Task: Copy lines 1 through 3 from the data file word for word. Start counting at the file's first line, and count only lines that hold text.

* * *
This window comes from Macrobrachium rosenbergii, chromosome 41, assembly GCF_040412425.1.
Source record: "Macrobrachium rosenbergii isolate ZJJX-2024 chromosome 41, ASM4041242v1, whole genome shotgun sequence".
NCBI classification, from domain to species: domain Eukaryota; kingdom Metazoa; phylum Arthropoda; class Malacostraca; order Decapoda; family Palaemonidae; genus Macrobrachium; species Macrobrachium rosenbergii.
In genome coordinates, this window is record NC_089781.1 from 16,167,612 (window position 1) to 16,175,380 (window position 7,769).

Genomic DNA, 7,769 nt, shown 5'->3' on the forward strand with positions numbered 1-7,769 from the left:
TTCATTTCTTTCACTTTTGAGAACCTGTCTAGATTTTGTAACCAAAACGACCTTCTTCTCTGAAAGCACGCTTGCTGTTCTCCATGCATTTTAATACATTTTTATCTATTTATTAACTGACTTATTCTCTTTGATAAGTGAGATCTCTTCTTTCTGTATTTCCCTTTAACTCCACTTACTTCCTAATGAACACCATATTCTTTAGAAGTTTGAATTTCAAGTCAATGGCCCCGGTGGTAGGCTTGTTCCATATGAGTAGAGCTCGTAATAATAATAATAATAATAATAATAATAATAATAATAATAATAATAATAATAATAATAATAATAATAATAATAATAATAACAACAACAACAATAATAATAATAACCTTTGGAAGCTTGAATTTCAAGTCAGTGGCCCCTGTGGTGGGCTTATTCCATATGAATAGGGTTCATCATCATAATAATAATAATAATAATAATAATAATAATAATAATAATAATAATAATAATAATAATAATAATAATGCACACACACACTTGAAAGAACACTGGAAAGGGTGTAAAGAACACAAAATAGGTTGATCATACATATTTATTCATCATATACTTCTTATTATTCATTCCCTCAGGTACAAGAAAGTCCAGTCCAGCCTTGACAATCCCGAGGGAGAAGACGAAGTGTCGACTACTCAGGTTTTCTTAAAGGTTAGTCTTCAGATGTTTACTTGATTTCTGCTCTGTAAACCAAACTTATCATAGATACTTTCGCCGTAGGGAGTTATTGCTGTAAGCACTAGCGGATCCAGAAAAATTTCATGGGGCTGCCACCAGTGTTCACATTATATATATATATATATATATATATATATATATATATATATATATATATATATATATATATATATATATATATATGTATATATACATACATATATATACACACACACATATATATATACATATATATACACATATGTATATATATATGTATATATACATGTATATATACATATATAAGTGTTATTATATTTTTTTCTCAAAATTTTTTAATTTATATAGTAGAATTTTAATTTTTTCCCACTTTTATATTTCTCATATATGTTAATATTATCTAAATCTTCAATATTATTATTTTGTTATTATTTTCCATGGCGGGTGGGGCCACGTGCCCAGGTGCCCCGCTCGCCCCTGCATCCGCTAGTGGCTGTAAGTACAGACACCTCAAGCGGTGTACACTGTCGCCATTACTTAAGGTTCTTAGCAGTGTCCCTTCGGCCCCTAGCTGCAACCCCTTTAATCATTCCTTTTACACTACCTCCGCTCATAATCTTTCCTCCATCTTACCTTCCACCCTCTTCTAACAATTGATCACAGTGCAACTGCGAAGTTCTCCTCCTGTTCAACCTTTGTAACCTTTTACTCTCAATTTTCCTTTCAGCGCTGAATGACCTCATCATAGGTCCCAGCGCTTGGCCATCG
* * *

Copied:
This window comes from Macrobrachium rosenbergii, chromosome 41, assembly GCF_040412425.1.
Source record: "Macrobrachium rosenbergii isolate ZJJX-2024 chromosome 41, ASM4041242v1, whole genome shotgun sequence".
NCBI classification, from domain to species: domain Eukaryota; kingdom Metazoa; phylum Arthropoda; class Malacostraca; order Decapoda; family Palaemonidae; genus Macrobrachium; species Macrobrachium rosenbergii.